Now here’s the magic: The categories were originally conceived of as razor thin lines that could separate different from like—not things themselves but a mental instrument to organize and compartmentalize things-- yet they take on a life of their own and become things in themselves!  Without naming any particular ‘substance’ the very word substance conjures a unique image in the mind of one who hears it that, though perhaps vague and non descript, is distinctly different from that conjured by the word ‘place’.  This image is the reduction or simplification that was originally intended when dividing everything into categories but it is also a complication—the addition of ten MORE to all that is, was or ever will be!!


By now the parallel between Aristotle’s ‘categories’ and ‘genres’ is obvious to the astute reader.  A genre like a category creates an image or impression of what is in that genre that is not any one specific member of that genre.[5]  In other words, if I say I’m going to write a poem in the ‘epic’ genre you immediately form an impression of ‘epic poem’ that is a composite of all epic poems and yet no one specific epic poem and that impression is the genre, ‘epic’. It is added to all the epics that actually exist.

Meanwhile, back at the book; Modern Genre Theory another passage read: “… the word genre now seems…to be operating…as a valorizing term, signaling not prescription and exclusion but opportunity and common purpose: genre as the enabling device…”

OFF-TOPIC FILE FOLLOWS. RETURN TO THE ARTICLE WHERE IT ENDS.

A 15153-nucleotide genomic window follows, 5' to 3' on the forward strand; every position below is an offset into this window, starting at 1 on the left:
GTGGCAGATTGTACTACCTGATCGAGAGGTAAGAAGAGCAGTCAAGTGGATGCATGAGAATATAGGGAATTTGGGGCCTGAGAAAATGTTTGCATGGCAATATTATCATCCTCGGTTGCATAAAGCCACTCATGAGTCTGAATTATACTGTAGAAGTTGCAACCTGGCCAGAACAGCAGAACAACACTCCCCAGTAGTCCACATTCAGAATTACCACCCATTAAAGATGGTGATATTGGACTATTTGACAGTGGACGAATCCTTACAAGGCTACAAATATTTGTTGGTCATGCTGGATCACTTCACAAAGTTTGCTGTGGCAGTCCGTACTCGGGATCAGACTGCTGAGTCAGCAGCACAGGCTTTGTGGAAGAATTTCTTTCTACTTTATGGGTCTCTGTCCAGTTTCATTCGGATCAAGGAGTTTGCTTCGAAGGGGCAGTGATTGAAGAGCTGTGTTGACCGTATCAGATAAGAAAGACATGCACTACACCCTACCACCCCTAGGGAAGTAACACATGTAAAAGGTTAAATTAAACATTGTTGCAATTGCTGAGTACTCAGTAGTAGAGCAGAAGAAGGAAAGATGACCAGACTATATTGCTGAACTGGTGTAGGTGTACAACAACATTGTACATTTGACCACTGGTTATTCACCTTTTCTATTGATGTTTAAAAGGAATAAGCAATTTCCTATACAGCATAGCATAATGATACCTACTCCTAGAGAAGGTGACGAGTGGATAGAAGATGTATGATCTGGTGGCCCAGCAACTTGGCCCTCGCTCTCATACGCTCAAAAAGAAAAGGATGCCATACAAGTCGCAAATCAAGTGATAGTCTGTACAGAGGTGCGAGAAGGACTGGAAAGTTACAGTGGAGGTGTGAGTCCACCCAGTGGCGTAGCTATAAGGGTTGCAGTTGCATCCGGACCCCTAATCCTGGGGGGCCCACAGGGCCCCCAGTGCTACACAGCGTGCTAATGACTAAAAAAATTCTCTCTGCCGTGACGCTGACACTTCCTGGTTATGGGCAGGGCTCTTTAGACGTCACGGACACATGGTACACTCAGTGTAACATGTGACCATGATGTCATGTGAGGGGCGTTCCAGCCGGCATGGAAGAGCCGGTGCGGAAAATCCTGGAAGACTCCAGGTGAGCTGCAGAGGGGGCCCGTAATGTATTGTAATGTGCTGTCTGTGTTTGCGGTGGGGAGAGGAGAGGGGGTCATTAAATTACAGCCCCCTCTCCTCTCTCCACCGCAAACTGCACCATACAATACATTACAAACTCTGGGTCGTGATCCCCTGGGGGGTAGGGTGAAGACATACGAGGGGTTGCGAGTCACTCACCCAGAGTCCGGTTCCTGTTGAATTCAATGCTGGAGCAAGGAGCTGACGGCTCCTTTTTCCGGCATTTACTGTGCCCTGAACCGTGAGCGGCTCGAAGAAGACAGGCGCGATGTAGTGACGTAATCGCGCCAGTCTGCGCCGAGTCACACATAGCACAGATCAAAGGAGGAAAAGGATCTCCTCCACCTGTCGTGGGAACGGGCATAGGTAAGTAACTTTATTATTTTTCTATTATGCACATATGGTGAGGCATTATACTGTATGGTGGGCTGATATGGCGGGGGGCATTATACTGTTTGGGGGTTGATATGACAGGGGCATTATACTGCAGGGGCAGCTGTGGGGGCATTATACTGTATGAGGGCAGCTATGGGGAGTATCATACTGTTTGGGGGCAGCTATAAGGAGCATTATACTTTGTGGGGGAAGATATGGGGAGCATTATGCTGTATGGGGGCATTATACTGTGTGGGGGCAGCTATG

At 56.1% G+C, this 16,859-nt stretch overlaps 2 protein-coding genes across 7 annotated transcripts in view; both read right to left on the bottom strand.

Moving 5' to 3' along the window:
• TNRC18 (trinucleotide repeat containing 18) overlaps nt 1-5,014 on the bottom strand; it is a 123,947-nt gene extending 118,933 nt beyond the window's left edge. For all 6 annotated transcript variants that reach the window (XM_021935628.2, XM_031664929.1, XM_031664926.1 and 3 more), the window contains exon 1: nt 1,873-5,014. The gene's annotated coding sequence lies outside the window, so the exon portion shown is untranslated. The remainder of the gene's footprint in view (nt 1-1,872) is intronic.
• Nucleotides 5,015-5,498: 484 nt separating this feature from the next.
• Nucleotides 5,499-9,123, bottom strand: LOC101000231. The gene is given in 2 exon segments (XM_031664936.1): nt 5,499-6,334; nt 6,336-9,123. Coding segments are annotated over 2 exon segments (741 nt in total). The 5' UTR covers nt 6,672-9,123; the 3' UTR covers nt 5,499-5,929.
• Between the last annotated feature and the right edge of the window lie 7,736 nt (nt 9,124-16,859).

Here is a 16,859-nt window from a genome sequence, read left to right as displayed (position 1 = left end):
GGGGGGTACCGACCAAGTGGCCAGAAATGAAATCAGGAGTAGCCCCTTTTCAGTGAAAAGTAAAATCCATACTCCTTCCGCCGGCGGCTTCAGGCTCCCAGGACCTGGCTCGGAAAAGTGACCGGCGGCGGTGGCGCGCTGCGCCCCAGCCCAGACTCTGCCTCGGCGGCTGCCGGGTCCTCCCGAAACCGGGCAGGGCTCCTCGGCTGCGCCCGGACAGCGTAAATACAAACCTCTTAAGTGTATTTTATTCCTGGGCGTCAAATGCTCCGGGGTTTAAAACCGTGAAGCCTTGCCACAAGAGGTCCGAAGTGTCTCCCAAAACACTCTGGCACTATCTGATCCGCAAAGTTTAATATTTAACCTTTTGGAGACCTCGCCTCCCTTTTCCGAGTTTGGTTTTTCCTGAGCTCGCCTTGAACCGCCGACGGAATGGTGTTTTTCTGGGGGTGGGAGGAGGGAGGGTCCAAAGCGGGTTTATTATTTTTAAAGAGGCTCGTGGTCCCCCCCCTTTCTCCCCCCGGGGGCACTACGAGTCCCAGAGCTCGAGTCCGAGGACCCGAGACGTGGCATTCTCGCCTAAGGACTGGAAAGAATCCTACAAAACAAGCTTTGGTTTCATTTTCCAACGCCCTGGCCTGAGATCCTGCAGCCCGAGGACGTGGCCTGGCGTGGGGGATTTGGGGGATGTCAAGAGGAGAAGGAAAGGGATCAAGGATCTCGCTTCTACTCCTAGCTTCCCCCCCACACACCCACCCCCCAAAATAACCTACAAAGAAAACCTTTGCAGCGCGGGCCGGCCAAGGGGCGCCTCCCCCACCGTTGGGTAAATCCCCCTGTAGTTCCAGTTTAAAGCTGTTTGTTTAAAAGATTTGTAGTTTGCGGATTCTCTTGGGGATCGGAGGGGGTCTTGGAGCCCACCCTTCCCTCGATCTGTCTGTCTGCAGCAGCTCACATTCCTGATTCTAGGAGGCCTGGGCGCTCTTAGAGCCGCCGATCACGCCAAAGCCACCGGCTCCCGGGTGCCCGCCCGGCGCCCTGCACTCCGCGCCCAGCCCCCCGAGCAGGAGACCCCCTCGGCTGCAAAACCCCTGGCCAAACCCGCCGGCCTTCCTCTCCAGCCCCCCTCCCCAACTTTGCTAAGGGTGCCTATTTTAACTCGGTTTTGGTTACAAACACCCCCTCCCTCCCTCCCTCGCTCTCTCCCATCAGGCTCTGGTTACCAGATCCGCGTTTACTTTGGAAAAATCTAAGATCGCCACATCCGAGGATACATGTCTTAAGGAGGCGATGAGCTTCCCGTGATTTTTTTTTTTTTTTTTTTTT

Genre, I was discovering, could be an antidote to all the vain and isolating notions of uniqueness, originality and self-expression that have become the stock in trade of the academy for the last hundred some odd years to the exclusion of more inclusive notions of how art might work![6] 

Now that I understood some of the mechanics of my new ‘engine of creation’ I could go on to elaborate how I would employ it to fill the Warschaw Gallery.  First I needed to identify the genres I would use.  I decided the list should contain ten genres (for the reasons listed above) and set out to find them.  The search came to an abrupt halt when I came upon this list in the play Hamlet by Wm. Shakespeare (a great version starring Nichol Williamson in the title role can be found in the ‘Classics’ section of your local video store):


 “…The best actors in the world, either for tragedy,
comedy, history, pastoral, pastoral-comical,
historical-pastoral, tragical-historical, tragical-
comical-historical-pastoral, scene individable, or
poem unlimited…”


Dot dot dot indeed, I realized my list would be somewhat arbitrary.  Since it was going to be up to me, I decided my categories would be familiar rather than novel to facilitate engagement with others.  The field was narrowed but still vast.  I felt like the character played by Bill Murray in the beginning of the movie The Razors Edge, on a definite quest but with an as yet vague outcome.  (This is a dynamite version of the story by the way—MUCH better than the Tyrone Power version despite what people say.  Check it out in the ‘Drama’ section of your local video store.) 


Unfortunately or otherwise, working for a living prevents me from devoting one hundred percent of my time to my art interest and so my quest for genres had been put on hold when one day quite by chance, while I stood at the return counter of my local video store gazing idly around the room waiting to return a late DVD it hit me. …!  


Eureka, Eureka!!!  Next to Aristotle’s list of ten categories I would posit a list of the ten sections of the video store:

The correspondence was striking to me but of no consequence for my project so from that moment on I abandoned Aristotle and concentrated on the categories found in the video store.